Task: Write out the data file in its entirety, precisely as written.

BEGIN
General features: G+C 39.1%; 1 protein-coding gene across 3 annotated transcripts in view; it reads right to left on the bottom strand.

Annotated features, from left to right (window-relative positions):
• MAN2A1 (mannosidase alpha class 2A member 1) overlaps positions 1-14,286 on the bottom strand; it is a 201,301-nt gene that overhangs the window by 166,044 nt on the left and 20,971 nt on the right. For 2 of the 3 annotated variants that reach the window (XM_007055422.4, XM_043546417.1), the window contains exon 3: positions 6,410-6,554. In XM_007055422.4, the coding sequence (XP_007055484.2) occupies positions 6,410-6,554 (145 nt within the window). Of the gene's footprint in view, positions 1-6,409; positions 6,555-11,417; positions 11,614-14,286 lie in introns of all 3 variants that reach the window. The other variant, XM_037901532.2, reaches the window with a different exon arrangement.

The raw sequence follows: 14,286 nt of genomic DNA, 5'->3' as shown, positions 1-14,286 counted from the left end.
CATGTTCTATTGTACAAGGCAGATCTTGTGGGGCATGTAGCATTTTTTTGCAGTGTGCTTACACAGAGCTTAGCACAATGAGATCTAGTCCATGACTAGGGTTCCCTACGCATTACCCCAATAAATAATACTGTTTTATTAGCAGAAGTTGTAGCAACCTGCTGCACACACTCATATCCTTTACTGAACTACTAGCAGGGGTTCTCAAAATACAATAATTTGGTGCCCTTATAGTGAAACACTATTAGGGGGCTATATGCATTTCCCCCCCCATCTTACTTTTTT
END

General features: G+C 39.1%; 1 protein-coding gene across 3 annotated transcripts in view; it reads right to left on the bottom strand.

Annotated features, from left to right (window-relative positions):
• MAN2A1 (mannosidase alpha class 2A member 1) overlaps positions 1-14,286 on the bottom strand; it is a 201,301-nt gene that overhangs the window by 166,044 nt on the left and 20,971 nt on the right. For 2 of the 3 annotated variants that reach the window (XM_007055422.4, XM_043546417.1), the window contains exon 3: positions 6,410-6,554. In XM_007055422.4, the coding sequence (XP_007055484.2) occupies positions 6,410-6,554 (145 nt within the window). Of the gene's footprint in view, positions 1-6,409; positions 6,555-11,417; positions 11,614-14,286 lie in introns of all 3 variants that reach the window. The other variant, XM_037901532.2, reaches the window with a different exon arrangement.

The raw sequence follows: 14,286 nt of genomic DNA, 5'->3' as shown, positions 1-14,286 counted from the left end.
CATGTTCTATTGTACAAGGCAGATCTTGTGGGGCATGTAGCATTTTTTTGCAGTGTGCTTACACAGAGCTTAGCACAATGAGATCTAGTCCATGACTAGGGTTCCCTACGCATTACCCCAATAAATAATACTGTTTTATTAGCAGAAGTTGTAGCAACCTGCTGCACACACTCATATCCTTTACTGAACTACTAGCAGGGGTTCTCAAAATACAATAATTTGGTGCCCTTATAGTGAAACACTATTAGGGGGCTATATGCATTTCCCCCCCCATCTTACTTTTTT